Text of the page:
Radio Leicester Thought for the Day

John Denney, 5 February 2002


Collins' new dictionary has just been published together with its predictions as to the best word newcomer for the year 2002. Their top contenders are "In Silico" which refers to computer programming, and "Pink Viagra", which I won't go into this early in the day.  They've been doing that since 1902, when the word they predicted was Teddy-Bear.  I guess they got that right.  They got "manic depression" right, too, in 1905.  But at various times they predicted other words that signally failed the test of time.  Who remembers "bovrilize" meaning to condense, or "groceteria" now superseded by "supermarket"? 


Words also change their meanings over time.  "Economist" used to mean someone who was thrifty, but now it means someone who claims to know all about wealth and its creation and distribution.  And today's "pundit" is someone who bores television viewers with his ten-a-penny, saloon-bar opinions about football, whereas it used to mean a wise and learned man.


Words, of course, are very important.  They can have unexpected force, provoking strong reactions in the hearer.  A Blairite utterance (oh yes, "Blairite" is a word that crept into the language in 2000) - anyway, the Prime Minister used the word "wreckers" in a speech to his supporters last weekend.  And the assembled brothers and sisters took great umbrage at what they took to be a slur against their good selves.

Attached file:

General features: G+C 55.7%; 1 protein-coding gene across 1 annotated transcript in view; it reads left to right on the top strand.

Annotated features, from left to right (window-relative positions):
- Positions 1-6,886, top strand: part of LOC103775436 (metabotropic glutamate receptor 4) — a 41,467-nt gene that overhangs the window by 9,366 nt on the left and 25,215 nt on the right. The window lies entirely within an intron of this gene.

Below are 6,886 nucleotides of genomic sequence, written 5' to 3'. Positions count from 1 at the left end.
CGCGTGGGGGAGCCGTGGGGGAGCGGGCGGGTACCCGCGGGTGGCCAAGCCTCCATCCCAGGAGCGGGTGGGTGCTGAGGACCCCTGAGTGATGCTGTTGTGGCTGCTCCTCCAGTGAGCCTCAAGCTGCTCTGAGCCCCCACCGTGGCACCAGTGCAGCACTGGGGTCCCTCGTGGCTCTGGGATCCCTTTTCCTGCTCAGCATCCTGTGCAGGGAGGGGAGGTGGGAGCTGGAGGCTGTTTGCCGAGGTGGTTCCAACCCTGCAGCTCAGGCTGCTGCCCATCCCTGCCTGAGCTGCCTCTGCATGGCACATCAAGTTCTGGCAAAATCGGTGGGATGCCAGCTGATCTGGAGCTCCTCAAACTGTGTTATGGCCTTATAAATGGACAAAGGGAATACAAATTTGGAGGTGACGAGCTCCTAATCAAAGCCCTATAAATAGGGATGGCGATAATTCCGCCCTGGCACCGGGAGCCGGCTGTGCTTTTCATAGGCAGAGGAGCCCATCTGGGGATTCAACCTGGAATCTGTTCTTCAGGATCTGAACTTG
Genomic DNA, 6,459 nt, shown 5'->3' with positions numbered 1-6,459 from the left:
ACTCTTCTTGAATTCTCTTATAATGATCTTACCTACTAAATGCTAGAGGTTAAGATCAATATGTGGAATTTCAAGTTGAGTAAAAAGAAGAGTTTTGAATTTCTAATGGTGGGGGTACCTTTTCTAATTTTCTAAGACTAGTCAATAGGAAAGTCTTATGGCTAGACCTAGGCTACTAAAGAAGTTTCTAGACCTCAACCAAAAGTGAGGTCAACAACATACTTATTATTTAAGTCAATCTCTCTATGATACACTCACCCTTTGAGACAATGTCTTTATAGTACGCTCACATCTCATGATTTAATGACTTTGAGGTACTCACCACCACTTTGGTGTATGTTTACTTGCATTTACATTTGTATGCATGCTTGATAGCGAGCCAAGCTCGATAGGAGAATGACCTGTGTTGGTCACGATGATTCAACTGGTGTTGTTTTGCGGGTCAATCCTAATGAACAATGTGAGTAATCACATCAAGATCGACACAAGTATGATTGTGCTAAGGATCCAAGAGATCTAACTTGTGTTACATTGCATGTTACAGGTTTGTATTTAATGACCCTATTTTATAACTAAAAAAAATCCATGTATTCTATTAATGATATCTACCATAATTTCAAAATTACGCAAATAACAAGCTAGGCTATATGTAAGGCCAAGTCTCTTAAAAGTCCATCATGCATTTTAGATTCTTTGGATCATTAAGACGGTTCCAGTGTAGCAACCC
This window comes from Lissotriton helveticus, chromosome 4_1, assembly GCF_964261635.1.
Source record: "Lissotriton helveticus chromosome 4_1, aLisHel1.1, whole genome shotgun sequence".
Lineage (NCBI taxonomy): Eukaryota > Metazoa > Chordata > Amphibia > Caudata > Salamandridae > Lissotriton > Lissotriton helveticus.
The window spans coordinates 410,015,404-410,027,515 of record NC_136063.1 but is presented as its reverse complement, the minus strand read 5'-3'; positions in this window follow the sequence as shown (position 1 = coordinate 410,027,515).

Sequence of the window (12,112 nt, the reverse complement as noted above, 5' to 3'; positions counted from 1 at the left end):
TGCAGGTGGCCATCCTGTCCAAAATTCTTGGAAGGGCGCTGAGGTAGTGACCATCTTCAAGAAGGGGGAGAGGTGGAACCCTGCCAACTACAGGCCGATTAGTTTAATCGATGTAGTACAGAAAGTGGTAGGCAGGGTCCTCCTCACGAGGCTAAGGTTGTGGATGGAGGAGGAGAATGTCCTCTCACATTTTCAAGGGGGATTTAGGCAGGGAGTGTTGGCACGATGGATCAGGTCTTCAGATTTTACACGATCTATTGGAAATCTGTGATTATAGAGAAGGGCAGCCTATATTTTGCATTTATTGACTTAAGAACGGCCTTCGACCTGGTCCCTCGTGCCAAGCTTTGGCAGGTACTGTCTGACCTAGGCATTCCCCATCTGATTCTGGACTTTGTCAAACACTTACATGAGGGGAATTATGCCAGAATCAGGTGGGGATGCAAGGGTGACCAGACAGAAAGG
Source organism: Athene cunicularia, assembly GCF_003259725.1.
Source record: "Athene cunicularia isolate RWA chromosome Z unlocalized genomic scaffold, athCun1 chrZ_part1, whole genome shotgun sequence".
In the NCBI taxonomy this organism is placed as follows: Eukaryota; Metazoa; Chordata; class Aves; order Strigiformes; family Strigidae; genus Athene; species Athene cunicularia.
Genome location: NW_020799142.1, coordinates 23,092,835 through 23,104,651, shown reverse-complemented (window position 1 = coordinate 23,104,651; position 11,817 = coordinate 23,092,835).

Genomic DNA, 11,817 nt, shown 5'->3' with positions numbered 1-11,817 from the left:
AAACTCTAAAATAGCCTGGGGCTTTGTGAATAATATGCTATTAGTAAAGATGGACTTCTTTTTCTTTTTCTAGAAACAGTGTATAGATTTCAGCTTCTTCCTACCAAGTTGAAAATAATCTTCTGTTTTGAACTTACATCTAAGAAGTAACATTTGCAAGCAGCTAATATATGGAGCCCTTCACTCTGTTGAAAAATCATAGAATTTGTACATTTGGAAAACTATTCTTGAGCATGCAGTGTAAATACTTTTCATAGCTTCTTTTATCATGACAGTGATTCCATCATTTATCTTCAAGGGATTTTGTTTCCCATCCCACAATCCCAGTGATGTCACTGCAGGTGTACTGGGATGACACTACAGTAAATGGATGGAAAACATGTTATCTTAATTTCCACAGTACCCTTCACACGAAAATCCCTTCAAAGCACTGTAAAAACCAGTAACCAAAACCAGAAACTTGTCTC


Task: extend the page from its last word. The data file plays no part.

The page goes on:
Christians know the power of words.  The Bible describes the development of the universe as happening, era by era, day by day, at God's spoken commands.  "Let there be light" starts the chain of events, and on the sixth day "Let us make man in our likeness".  Words have power.  Indeed, the central figure of Christianity - Jesus Christ Himself - is called "The Word" in the Bible.


The Apostle James warned that words can be a dangerous thing.  Our tongues can run away with us and get us into trouble.  Have you ever said the wrong thing to someone?  Spoken to someone in such a way that you've hurt them, even if you didn't mean it?  Or passed on gossip and rumour and untrue stories about someone?  And then it's so hard to put things right.  Even if you apologise straight away, you're left feeling that the apology sounds thin, that they're thinking, "he really meant that".  And you feel guilty and ashamed.  That's why words can be dangerous: you can so easily end up digging a hole for yourself.  Bad words rebound on you.  But so do good ones.  So how about saying something nice to someone today?  Maybe niceness will rebound on you.


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